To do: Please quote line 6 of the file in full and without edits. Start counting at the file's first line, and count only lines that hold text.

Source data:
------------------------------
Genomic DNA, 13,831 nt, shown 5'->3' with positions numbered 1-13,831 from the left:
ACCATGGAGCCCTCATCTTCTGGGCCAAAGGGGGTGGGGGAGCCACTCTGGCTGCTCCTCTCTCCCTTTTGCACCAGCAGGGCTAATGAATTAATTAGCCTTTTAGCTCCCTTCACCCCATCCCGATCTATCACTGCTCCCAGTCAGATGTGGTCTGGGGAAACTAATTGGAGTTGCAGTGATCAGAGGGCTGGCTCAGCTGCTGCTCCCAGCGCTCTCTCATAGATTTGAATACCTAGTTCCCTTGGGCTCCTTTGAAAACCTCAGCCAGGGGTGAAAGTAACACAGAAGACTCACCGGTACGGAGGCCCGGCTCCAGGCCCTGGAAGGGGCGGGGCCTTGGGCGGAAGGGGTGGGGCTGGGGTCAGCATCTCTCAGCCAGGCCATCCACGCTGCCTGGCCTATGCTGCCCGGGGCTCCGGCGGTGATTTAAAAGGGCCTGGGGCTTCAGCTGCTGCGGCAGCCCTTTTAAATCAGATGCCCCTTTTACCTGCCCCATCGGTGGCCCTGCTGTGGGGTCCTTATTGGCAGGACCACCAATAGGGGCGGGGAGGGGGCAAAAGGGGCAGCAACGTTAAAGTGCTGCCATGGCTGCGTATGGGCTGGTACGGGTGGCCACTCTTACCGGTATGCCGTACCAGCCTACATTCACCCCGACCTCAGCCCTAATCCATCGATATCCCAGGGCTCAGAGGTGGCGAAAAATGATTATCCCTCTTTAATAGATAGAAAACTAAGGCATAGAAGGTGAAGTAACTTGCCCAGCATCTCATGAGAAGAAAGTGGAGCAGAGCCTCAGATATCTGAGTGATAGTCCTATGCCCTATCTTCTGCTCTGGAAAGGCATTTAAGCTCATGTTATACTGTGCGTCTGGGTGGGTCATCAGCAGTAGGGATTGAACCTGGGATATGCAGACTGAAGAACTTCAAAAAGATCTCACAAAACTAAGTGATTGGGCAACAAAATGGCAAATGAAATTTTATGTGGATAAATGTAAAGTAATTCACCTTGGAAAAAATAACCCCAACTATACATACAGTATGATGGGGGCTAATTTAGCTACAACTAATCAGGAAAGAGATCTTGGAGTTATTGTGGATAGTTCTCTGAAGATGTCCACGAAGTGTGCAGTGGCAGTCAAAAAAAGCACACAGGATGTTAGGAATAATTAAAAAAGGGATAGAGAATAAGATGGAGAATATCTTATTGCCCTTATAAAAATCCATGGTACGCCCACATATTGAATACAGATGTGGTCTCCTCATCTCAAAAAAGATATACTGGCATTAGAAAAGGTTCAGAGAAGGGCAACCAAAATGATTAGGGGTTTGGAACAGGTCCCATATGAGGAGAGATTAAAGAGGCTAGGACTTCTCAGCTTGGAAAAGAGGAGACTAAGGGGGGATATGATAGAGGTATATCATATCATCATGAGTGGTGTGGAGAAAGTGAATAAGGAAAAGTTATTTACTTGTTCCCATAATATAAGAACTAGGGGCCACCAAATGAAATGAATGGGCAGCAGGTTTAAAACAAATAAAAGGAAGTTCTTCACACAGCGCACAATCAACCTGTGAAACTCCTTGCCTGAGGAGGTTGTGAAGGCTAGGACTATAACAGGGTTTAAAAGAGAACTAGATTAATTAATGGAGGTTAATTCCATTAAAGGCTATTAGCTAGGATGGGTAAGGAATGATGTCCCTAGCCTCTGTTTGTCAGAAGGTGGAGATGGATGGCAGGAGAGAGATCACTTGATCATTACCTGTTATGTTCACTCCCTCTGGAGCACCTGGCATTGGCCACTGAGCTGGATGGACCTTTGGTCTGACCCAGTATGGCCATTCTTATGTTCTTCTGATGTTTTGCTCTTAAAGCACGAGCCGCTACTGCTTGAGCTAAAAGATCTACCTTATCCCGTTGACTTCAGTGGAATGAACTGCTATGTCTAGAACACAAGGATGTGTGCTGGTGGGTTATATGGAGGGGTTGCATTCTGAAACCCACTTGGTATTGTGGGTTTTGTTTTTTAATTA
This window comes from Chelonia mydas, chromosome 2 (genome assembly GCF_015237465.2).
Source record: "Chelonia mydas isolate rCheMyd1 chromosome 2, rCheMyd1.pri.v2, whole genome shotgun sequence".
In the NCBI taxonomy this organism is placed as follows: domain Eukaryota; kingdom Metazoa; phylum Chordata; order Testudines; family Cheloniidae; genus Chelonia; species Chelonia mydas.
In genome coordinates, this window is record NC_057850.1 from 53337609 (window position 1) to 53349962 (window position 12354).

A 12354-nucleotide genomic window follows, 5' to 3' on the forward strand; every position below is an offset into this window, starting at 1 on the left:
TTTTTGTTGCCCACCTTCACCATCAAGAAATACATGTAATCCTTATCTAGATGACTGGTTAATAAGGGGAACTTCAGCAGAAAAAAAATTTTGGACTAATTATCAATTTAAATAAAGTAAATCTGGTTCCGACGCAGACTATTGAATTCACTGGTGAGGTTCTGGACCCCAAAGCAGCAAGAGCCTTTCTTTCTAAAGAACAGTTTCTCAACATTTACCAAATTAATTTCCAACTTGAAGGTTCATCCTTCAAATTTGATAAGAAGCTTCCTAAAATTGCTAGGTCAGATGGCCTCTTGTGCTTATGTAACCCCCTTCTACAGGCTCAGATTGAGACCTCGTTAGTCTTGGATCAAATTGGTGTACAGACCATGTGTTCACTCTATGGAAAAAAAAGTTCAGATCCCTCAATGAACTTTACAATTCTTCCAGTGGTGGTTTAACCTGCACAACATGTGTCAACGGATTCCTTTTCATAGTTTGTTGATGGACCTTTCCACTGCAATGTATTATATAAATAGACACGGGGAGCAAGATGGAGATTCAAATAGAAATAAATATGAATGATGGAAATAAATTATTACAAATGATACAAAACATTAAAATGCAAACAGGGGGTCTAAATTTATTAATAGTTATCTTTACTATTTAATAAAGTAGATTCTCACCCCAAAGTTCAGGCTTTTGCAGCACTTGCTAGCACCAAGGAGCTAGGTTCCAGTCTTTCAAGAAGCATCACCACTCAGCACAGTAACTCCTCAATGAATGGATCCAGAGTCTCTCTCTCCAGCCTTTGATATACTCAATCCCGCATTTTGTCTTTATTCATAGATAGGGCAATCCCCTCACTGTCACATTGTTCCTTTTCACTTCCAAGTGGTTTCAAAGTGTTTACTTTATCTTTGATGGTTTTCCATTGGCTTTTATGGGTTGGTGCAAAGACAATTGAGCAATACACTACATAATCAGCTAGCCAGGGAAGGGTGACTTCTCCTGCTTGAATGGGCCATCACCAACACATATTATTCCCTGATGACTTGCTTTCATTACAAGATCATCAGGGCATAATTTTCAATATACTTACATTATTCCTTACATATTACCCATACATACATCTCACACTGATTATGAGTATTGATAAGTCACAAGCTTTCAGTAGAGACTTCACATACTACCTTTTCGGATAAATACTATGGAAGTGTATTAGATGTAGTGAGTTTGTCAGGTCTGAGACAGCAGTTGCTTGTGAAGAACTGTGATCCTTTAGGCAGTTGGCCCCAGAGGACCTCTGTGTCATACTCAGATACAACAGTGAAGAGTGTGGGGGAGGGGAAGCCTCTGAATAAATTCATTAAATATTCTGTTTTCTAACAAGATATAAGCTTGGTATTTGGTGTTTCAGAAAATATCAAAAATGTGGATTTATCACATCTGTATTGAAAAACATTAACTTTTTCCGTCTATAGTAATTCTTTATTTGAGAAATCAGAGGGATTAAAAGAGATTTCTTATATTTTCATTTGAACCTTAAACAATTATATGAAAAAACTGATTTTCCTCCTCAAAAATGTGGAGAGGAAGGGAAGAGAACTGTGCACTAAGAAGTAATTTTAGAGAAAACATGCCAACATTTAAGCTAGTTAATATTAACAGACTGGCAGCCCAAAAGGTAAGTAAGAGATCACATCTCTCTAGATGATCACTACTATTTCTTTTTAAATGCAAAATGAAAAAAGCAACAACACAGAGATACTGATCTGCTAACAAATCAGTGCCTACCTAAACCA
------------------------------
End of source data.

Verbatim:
In genome coordinates, this window is record NC_057850.1 from 53337609 (window position 1) to 53349962 (window position 12354).